Written by: Radclyffe Hall
First line: Not very far from Upton-on-Severn--between it, in fact, and the Malvern Hills--stands the country seat of the Gordons of Bramley; well-timbered, well-cottaged, well-fenced and well-watered, having, in this latter respect, a stream that forks in exactly the right position to feed two large lakes in the grounds.
Why you should read this book: Heart breaking and achingly human, this book is widely considered the first lesbian novel, although today it's more likely that its protagonist, Stephen Gordon, would probably be considered a trans man, and the word "lesbian" never appears in the book ("invert" being the proper term of the day). Raised in a rough and tumble way by a father who wanted a son, Stephen desires the life of a boy, and then of a man, but is always made to feel an outcast and ridiculed for her mode of dress and action. Despite these trials and the prejudice she faces in her own family and community, Stephen grows up kind, thoughtful, and generally successful, and eventually finds her way to places where her "inversion" is better understood and accepted, although owing to the fact that this book was written almost 90 years ago, it remains tragic in nature and Stephen never truly accepts herself.
Why you shouldn't read this book: You're scared to come out.
Sunday, April 10, 2016
Written by: Radclyffe Hall
Written by: Pierre Paquet and Tony Sandoval
First line: They say there's nothing nicer than reaching the streets of paradise.
Why you should read this book: Eleven year old Joey enjoys letting his mind wander through all the stupid things that a kid can imagine, until the day he decides to buy some bottle rockets he knows he mother doesn't want him to have. Upon returned home, his entire world shifts and he finds himself lost and wandering through some other place he can't quite understanding. Visually arresting and provocative, this book was recently translated from the French.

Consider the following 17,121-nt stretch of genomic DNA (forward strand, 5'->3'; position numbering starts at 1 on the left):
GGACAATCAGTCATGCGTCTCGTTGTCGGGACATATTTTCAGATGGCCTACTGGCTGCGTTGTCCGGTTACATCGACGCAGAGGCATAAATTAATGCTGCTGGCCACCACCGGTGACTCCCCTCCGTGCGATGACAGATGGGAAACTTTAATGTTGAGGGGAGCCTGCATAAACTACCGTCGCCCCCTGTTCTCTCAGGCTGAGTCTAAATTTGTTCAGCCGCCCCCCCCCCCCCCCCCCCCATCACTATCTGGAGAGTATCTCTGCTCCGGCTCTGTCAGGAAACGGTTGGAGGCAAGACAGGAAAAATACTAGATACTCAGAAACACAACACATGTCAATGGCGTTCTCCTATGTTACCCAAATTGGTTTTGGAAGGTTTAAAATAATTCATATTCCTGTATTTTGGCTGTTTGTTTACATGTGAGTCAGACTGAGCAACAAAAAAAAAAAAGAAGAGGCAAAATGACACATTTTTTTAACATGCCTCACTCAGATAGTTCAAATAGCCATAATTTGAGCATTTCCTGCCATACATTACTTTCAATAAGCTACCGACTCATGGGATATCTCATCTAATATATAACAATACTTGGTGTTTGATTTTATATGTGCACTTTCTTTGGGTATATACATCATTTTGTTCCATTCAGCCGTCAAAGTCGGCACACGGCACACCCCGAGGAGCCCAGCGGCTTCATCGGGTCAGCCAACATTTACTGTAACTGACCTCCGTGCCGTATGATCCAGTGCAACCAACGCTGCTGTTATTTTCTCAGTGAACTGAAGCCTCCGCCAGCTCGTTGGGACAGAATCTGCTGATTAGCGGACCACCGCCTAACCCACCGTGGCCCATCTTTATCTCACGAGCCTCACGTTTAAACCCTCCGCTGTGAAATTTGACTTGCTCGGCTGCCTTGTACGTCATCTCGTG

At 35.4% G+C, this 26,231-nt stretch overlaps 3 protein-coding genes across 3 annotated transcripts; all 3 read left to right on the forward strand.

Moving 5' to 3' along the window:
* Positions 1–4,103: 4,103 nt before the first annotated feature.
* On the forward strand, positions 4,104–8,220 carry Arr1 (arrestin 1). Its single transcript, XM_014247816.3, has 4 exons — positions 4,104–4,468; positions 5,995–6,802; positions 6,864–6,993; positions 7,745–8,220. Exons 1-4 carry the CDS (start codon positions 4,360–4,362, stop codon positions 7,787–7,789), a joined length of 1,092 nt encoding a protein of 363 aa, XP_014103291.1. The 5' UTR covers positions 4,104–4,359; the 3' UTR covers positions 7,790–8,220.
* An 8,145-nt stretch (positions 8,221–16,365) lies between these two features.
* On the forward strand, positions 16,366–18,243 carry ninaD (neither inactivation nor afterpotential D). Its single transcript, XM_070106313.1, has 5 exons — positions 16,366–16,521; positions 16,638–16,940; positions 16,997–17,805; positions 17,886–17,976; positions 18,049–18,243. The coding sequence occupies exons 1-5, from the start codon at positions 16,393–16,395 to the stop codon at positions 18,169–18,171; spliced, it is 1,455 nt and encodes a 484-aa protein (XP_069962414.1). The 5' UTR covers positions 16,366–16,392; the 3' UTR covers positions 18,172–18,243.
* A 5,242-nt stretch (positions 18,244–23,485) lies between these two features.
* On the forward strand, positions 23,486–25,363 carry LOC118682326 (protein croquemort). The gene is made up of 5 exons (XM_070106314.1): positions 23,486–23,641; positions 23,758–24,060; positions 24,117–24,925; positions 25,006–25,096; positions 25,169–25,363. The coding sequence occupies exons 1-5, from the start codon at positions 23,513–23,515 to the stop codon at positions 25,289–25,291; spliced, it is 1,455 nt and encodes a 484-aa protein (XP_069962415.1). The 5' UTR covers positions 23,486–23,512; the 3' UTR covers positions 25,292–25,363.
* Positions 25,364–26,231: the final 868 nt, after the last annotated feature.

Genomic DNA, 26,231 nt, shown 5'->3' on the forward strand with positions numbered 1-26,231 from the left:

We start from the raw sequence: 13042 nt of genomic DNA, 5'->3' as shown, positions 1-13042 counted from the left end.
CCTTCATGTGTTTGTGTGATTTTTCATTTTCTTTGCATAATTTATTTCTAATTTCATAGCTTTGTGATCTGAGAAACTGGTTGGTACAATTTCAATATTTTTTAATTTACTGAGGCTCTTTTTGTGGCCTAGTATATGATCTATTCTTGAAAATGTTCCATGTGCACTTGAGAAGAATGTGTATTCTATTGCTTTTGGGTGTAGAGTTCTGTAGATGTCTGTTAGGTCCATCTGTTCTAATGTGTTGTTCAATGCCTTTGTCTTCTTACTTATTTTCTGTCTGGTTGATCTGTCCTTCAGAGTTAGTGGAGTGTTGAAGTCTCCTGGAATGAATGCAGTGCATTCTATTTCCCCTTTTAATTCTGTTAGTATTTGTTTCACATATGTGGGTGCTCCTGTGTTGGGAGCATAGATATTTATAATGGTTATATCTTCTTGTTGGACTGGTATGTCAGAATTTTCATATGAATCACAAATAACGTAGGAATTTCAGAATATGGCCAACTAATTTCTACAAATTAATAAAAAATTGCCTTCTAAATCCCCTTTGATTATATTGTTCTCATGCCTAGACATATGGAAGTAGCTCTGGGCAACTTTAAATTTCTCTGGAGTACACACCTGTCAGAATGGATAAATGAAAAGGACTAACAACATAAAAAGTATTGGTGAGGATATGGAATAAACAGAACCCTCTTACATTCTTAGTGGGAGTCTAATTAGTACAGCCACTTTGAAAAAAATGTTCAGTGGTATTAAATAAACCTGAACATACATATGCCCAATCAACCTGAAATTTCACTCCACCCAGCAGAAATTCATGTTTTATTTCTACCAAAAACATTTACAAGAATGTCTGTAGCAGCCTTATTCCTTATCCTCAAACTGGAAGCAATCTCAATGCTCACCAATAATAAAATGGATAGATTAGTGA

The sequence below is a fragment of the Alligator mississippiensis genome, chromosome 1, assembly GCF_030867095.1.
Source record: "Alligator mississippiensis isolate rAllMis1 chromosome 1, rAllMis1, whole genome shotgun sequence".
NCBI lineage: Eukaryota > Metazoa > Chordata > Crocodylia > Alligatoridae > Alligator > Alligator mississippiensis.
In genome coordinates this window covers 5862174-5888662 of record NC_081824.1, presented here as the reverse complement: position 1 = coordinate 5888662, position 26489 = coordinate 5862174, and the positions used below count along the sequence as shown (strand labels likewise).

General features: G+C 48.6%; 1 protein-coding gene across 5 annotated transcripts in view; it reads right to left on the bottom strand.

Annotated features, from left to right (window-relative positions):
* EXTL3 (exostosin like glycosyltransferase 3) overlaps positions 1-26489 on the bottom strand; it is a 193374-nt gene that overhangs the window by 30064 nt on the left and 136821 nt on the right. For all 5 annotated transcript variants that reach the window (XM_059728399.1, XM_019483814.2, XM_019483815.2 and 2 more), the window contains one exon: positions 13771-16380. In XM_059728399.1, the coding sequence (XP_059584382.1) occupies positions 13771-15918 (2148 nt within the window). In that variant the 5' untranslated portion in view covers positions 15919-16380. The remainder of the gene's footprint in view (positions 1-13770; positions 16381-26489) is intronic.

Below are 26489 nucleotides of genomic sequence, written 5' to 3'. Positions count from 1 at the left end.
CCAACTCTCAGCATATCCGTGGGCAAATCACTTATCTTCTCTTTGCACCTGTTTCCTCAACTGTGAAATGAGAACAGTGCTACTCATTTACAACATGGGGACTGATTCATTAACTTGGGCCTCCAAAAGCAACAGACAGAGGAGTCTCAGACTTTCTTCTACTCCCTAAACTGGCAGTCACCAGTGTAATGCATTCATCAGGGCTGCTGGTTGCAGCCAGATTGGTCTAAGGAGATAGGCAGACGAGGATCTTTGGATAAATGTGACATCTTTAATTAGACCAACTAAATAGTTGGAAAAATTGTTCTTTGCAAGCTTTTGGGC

Why you shouldn't read this book: You can't wait until the end to find out what's going on.
Friday, April 1, 2016
Written by: Carlo Rovelli
First line: In his youth Albert Einstein spent a year loafing aimlessly.
Why you should read this book: Written for "those who know little or nothing about science," this simple-to-grasp volume offers up a basic understanding of physics, devoid of mathematics, and constructed of comprehensible anecdotes and metaphors for those who wish to understand the world in which they live. The two basic theories of physics, the theories of general relativity and quantum mechanics, are made plain, then further illustrated with details on the movement of the large bodies of the cosmos and the smallest particles within. The author introduces loop quantum gravity, current work seeking to combine the two basic theories of physics, and then goes on to make further observations about black holes, heat, probability, and what it means to be alive in such an interesting universe.
Why you shouldn't read this book: You believe in a flat earth orbited by an eternal sun, and probably stacked on the back of a turtle or something. Or you'd rather read seven long lessons on physics.
Written by: Linda Addison
First line: Songs from their open mouth make you sleep,/upon waking you feel empty and sad,/there is a mark of ash on your chest/where your heart should be.
Why you should read this book: Four-time Bram Stoker-award winning horror author Linda Addison offers up a slim, gripping collection of poetry and prose, featuring full-bodied meditations on love, magic, life, death, and yes, friendly demons. Past, present, and future crumble together in stories of strong women, emotional zombies, and incredibly annoying computer systems, a thoroughly modern trek through worlds old and new. Fast paced and fun to read, with a delicious and conscious sense of balance.
Why you shouldn't read this book: You suspect your grandmother may be possessed.
Written by: Elizabeth Marshall Thomas
First line: I began observing dogs by accident.
Why you should read this book: Even if you're not a dog person, this foray into the subject of canine consciousness is a fascinating read, setting aside the concept of anthropomorphism and settling deeply into the examination of what dogs want once they've fulfilled all their needs. The author brings her anthropological training to the observation of dozens of animals over the space of three decades to draw back the curtain on what our best friends are really thinking as they move through the world. Detailed and accurate, this illuminating non-fiction book is often cited as one of the best modern discussions of animal intelligence.
Why you shouldn't read this book: There's a cat on your lap.